In the sometimes silly, routinely hypocritical, and often disrespectful psychiatric drug debate, the Harm Reduction Guide to Coming Off Psychiatric Drugs is an oasis of wisdom and compassion. And the fact that Will Hall, the Icarus Project, and Freedom Center are providing the guide free is an antidote to cynicism—yes, there are some people who are actually more passionate about helping emotional sufferers than making a buck off of them.

Bruce E. Levine is the author of Get Up, Stand Up: Uniting Populists, Energizing the Defeated, and Battling the Corporate Elite (Chelsea Green Publishing, 2011). His Web site is

Bruce E. Levine,  a practicing clinical psychologist, writes and speaks about how society, culture, politics and psychology intersect.  He is the author of Get Up, Stand Up: Uniting Populists, Energizing the Defeated, and Battling the Corporate Elite (Chelsea Green Publishing, 2011). His website is

More articles by:

2016 Fund Drive
Smart. Fierce. Uncompromised. Support CounterPunch Now!

  • cp-store
  • donate paypal

CounterPunch Magazine


Weekend Edition
October 21, 2016
Friday - Sunday
John Wight
Hillary Clinton and the Brutal Murder of Qaddafi
Jeffrey St. Clair
Roaming Charges: Trump’s Naked and Hillary’s Dead
John W. Whitehead
American Psycho: Sex, Lies and Politics Add Up to a Terrifying Election Season
Patrick Cockburn
13 Years of War: Mosul’s Frightening and Uncertain Future
Pepe Escobar
The Aleppo / Mosul Riddle
David Rosen
The War on Drugs is a Racket
Sami Siegelbaum
Once More, the Value of the Humanities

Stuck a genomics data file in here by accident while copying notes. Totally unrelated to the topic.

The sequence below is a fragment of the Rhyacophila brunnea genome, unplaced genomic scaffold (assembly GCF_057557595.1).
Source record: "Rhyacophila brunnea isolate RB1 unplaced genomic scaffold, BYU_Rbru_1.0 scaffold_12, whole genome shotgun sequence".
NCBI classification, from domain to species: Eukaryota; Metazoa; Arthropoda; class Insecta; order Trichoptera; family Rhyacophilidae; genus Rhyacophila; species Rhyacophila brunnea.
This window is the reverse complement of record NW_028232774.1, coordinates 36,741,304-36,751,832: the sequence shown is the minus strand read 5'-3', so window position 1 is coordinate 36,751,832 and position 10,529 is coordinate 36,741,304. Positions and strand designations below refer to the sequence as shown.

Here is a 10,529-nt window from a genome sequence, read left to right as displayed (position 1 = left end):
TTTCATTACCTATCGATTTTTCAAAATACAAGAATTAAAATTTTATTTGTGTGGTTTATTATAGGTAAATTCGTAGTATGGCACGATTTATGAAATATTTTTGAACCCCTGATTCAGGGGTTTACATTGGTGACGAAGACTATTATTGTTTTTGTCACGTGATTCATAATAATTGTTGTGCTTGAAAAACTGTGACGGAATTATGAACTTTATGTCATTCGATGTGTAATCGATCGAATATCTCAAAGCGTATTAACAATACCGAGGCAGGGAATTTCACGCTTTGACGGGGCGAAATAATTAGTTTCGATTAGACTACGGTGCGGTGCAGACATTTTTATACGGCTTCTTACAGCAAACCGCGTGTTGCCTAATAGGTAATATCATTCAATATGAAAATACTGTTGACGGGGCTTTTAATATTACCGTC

Mark Hand
Of Pipelines and Protest Pens: When the Press Loses Its Shield
Michael Hudson
The Return of the Repressed Critique of Rentiers: Veblen in the 21st century Rentier Capitalism
Brian Cloughley
Drumbeats of Anti-Russia Confrontation From Washington to London
Howard Lisnoff
Still Licking Our Wounds and Hoping for Change
Brian Gruber
Iraq: There Is No State
Peter Lee
Trump: We Wish the Problem Was Fascism
Steve Early
In Bay Area Refinery Town: Berniecrats & Clintonites Clash Over Rent Control
Peter Linebaugh
Ron Suny and the Marxist Commune: a Note
Andre Vltchek
Sudan, Africa and the Mosaic of Horrors
Keith Binkly
The Russians Have Been Hacking Us For Years, Why Is It a Crisis Now?
Jonathan Cook
Adam Curtis: Another Manager of Perceptions
Ted Dace
The Fall
Cathy Breen
“Today Is One of the Heaviest Days of My Life”
Susana Hurlich
Hurricane Matthew: an Overview of the Damages in Cuba
Dave Lindorff
Screwing With and Screwing the Elderly and Disabled
Chandra Muzaffar
Cuba: Rejecting Sanctions, Sending a Message
Dennis Kucinich
War or Peace?
Kristine Mattis
All Solutions are Inadequate: Why It Doesn’t Matter If Politicians Mention Climate Change
Jack Rasmus
Behind The 3rd US Presidential Debate—What’s Coming in 2017
Ron Jacobs
A Theory of Despair?
Gilbert Mercier
Globalist Clinton: Clear and Present Danger to World Peace
James A Haught
Many Struggles Won Religious Freedom
Kollibri terre Sonnenblume
Dear Fellow Gen Xers: Let’s Step Aside for the Millennials
Winslow Myers
Christopher Brauchli
Wonder Woman at the UN
James McEnteer
Art of the Feel
Lee Ballinger
Tupac: Holler If You Hear Him
Charles R. Larson
Review: Sjón’s “Moonstone: the Boy Who Never Was”
October 20, 2016
Eric Draitser
Syria and the Left: Time to Break the Silence
Jeffrey St. Clair
Extreme Unction: Illusions of Democracy in Vegas
Binoy Kampmark
Digital Information Warfare: WikiLeaks, Assange and the US Presidential Elections
Jonathan Cook
Israel’s Bogus History Lesson
Bruce Mastron
Killing the Messenger, Again
Anthony DiMaggio
Lesser Evil Voting and Prospects for a Progressive Third Party
Ramzy Baroud
The Many ‘Truths’ on Syria: How Our Rivalry Has Destroyed a Country
David Rosen
Was Bill Clinton the Most Sexist President?
Laura Carlsen
Plan Colombia, Permanent War and the No Vote
Aidan O'Brien
Mao: Monster or Model?